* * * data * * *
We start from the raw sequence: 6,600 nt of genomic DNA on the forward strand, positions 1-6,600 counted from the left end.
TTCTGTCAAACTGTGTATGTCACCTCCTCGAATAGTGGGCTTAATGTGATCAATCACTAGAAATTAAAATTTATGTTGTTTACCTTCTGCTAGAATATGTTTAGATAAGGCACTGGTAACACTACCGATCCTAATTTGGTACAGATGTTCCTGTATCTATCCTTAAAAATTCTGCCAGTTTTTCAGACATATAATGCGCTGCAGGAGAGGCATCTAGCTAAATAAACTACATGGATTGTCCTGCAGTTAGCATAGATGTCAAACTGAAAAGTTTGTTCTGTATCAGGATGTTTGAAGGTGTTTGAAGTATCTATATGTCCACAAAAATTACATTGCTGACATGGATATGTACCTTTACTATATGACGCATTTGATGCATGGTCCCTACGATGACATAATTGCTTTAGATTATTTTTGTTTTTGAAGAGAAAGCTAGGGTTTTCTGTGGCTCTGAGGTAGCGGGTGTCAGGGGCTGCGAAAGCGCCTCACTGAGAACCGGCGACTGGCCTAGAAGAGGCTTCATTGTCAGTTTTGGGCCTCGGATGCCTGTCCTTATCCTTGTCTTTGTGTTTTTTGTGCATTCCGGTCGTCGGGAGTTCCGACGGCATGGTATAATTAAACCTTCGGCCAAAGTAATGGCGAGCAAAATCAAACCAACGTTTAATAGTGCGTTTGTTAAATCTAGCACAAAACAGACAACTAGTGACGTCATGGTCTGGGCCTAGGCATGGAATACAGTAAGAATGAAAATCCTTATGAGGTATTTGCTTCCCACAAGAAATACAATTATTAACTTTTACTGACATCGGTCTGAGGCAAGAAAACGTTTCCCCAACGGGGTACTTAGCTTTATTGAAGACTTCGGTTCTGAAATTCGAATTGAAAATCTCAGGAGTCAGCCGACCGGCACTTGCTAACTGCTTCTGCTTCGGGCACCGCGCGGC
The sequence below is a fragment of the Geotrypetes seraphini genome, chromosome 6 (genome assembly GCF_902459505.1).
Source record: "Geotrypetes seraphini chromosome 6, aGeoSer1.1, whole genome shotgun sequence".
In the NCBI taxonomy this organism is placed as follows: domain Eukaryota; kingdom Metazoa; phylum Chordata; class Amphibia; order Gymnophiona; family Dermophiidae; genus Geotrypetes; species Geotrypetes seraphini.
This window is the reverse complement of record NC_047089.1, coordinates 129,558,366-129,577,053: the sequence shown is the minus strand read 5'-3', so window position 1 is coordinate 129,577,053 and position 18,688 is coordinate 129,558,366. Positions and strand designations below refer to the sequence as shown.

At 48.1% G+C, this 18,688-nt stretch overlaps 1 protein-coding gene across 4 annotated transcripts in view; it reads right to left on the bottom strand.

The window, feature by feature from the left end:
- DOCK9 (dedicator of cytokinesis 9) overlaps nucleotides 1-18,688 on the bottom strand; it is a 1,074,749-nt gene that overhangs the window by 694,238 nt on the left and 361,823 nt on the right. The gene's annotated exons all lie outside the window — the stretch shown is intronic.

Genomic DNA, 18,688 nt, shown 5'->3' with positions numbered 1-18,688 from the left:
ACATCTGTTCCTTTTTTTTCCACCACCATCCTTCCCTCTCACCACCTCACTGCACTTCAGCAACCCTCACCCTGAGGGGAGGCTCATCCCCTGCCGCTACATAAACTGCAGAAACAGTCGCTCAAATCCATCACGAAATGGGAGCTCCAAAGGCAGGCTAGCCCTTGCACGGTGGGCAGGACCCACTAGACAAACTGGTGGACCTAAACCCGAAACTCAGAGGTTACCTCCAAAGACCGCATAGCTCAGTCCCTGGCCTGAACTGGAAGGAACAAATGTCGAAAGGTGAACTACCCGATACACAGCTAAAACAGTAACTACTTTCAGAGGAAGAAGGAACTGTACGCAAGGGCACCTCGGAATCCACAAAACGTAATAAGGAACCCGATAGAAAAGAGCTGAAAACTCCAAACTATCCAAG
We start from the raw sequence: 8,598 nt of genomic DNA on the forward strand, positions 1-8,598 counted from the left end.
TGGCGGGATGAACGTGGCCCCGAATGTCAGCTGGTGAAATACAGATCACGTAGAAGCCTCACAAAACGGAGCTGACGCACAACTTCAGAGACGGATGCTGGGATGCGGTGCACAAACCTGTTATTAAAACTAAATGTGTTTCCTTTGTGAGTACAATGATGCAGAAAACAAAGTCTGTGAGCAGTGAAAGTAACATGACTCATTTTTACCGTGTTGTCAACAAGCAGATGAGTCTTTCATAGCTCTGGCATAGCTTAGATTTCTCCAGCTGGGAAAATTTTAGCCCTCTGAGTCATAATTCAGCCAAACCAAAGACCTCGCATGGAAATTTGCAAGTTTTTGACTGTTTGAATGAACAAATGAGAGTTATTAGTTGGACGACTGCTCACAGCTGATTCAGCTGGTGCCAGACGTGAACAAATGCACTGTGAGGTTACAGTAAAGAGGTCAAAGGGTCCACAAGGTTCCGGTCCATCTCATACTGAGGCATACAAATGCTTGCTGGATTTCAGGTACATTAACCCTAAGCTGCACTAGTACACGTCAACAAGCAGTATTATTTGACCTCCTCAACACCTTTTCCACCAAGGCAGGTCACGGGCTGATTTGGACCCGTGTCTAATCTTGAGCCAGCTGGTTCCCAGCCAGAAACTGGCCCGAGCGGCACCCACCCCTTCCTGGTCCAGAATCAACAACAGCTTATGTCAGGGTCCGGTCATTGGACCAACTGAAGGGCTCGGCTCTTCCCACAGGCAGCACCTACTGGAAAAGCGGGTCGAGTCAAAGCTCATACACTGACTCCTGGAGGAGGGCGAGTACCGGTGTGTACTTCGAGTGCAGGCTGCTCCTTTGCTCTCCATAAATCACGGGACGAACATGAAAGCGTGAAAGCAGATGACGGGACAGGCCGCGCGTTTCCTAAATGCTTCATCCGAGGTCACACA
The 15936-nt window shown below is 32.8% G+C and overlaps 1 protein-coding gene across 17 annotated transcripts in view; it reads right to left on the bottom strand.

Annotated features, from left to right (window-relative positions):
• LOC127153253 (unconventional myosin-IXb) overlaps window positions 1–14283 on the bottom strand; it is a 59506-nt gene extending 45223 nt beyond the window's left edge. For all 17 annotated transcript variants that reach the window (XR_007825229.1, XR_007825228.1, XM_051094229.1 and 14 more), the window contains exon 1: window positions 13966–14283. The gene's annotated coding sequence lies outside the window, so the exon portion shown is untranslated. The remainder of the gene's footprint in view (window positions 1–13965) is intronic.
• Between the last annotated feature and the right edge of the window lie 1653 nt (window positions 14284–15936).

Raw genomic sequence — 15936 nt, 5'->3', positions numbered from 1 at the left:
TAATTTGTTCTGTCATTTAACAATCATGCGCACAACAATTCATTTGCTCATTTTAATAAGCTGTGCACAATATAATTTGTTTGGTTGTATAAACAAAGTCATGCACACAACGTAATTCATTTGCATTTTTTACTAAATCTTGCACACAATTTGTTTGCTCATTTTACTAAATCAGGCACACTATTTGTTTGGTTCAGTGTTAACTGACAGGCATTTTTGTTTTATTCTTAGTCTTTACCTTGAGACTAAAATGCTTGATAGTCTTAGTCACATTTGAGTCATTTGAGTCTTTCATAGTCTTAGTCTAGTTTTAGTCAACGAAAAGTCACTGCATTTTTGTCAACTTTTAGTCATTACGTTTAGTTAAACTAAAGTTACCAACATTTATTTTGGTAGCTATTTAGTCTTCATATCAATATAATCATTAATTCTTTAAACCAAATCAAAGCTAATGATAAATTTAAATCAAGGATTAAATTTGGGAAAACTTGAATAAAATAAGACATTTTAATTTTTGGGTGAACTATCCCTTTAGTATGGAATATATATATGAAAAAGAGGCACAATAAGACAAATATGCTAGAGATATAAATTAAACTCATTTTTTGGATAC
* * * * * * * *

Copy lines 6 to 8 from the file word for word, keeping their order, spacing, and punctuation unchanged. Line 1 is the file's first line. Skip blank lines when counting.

This window is the reverse complement of record NC_047089.1, coordinates 129,558,366-129,577,053: the sequence shown is the minus strand read 5'-3', so window position 1 is coordinate 129,577,053 and position 18,688 is coordinate 129,558,366. Positions and strand designations below refer to the sequence as shown.

At 48.1% G+C, this 18,688-nt stretch overlaps 1 protein-coding gene across 4 annotated transcripts in view; it reads right to left on the bottom strand.

The window, feature by feature from the left end: